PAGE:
Tag Archives: tax

Plan for Estate tax NOW!

What will happen if a different president is elected?

Due to the Trump Administration, the estate tax exemption was increased as of 1/1/2018 – up to $10,000,000 per taxpayer.  This goes up annually and for 2019, the estate tax exemption is $11,400,000.   So, a married couple would get a combined total of $28,000,000.  Any estates above this amount are taxed at a Federal tax rate of 40%.  This is a LARGE amount, and one should seriously focus on utilizing the estate tax exemption before it changes.  The estate tax exemption amount is scheduled to expire at the end of 2025, after which it would be reduced to $5MM per taxpayer.

Consider that even though the estate tax exemption is high, it expires AND it could change.  There seems to be more and more conversation about increasing tax on the wealthy, but we also have the United States national debt to consider.  If political parties change in power, there could be a push to increase taxes on the wealthy and thus lower the estate tax exemption.  Recently, the IRS issued the following Proposed Regulation https://www.federalregister.gov/documents/2018/11/23/2018-25538/estate-and-gift-taxes-difference-in-the-basic-exclusion-amount, which explains that if a taxpayer uses the larger estate tax exemption rules and when they die the estate tax exemption is lower, the estate tax calculation will not claw back or recalculate to the lower estate tax at death.  Thus, we recommend that wealthy individuals review using the larger estate tax exemption while it is still law.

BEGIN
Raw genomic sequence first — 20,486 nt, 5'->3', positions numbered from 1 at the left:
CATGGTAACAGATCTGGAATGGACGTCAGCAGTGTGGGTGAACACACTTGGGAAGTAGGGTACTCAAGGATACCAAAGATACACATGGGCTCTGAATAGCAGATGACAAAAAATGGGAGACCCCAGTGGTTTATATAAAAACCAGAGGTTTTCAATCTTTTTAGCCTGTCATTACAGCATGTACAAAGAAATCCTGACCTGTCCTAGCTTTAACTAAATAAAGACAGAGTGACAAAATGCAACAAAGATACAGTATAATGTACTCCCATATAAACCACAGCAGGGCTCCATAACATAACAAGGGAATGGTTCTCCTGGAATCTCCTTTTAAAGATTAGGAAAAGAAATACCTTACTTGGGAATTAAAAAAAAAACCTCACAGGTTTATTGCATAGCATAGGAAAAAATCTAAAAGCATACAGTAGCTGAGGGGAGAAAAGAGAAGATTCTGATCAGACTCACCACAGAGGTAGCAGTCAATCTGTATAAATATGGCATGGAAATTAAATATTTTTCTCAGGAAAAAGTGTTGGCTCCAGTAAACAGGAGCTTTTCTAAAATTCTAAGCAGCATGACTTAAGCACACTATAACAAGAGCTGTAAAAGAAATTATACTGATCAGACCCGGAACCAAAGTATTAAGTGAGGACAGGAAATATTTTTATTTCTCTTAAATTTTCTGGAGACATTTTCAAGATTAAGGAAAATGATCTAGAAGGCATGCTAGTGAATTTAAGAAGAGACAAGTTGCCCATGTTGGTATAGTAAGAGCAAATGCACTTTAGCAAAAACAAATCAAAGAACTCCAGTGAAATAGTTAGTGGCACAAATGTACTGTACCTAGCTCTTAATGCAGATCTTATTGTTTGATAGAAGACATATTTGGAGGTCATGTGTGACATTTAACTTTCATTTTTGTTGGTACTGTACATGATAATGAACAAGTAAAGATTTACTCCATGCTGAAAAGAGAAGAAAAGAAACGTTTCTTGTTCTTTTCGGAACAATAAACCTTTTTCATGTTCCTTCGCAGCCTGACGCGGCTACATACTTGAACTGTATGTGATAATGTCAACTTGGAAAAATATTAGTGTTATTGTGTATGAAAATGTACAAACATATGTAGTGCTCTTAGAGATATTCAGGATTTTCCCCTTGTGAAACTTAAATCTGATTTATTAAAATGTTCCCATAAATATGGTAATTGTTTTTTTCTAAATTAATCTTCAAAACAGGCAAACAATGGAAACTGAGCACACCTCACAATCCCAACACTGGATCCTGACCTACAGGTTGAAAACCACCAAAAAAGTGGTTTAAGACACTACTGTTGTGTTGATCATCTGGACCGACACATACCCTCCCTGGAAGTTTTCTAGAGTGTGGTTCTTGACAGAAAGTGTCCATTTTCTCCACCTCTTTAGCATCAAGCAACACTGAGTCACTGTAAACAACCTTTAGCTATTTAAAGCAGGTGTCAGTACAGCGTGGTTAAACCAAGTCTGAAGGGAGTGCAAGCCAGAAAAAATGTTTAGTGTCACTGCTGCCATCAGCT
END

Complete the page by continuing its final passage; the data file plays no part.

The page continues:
As always, income tax and estate tax can be very complex and individual taxpayers need to work with their tax adviser to customize an approach that will work for them.  There are many different strategies to consider, and each strategy should be reviewed in detail with the proper professionals.

Vertical Advisors is a boutique CPA, Accounting, and Business Advisory firm that focuses primarily on privately held businesses and their owners.

2019 Vehicles, Auto Depreciation Limits, and Amounts

The IRS has released the depreciation deduction amounts which are pursuant to Internal Revenue Code (IRC) Section 280F. This code section discusses the depreciation deduction limits for passenger automobiles (including trucks and vans) first placed in service during 2019. For passenger autos acquired before 9/28/17 and placed in service during 2019, the depreciation limits are $10,100 for the first year ($14,900 with bonus depreciation), $16,100 for the second year, $9,700 for the third year, and $5,760 for each succeeding year. Typically bonus depreciation is taken by default for tax year 2019.